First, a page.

A geologically young land, Iceland is located on both the Iceland hotspot and the Mid-Atlantic Ridge, which runs right through it. This location means that the island is highly geologically active with many volcanoes, notably Hekla, Eldgjá, Herðubreið and Eldfell. Iceland has many geysers, including Geysir, from which the English word is derived, and the famous Strokkur, which erupts every 5–10 minutes. After a phase of inactivity, Geysir started erupting again after a series of earthquakes in 2000.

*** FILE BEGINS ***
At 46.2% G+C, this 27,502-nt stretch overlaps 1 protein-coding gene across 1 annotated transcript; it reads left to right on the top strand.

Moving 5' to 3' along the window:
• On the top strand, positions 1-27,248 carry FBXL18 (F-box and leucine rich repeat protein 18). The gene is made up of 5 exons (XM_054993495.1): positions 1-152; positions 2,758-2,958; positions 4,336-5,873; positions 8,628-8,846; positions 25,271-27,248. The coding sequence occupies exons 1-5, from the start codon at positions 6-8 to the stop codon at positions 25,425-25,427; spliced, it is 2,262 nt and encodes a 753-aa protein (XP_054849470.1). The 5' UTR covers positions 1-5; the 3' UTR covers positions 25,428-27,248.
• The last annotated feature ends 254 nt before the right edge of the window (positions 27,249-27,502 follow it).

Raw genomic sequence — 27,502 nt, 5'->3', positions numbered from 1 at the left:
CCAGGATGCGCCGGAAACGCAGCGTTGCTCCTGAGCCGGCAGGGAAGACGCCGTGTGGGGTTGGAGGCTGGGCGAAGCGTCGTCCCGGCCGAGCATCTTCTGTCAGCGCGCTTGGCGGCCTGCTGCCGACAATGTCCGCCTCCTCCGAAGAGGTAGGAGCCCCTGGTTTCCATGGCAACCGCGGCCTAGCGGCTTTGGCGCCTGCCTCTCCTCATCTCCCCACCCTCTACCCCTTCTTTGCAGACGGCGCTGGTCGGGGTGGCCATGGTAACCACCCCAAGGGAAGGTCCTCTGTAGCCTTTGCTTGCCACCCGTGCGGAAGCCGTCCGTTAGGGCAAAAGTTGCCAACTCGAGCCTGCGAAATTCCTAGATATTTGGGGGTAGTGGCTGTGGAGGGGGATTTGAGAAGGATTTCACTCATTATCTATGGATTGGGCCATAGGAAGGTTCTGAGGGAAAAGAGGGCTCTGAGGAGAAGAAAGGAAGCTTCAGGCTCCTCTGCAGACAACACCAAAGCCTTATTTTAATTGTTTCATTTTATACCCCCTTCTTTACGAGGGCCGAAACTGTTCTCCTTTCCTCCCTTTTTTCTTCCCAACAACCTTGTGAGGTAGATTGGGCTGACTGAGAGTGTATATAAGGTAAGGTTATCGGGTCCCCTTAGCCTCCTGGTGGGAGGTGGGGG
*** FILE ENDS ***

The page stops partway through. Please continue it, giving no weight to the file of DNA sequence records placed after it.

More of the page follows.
With the widespread availability of geothermal power, and the harnessing of many rivers and waterfalls for hydroelectricity, most residents have access to inexpensive hot water, heating and electricity. The island itself is composed primarily of basalt, a low-silica lava associated with effusive volcanism as has occurred also in Hawaii. Iceland, however, has a variety of volcanic types (composite and fissure), many producing more evolved lavas such as rhyolite and andesite. Iceland has hundreds of volcanoes within approx. 30 volcanic systems active.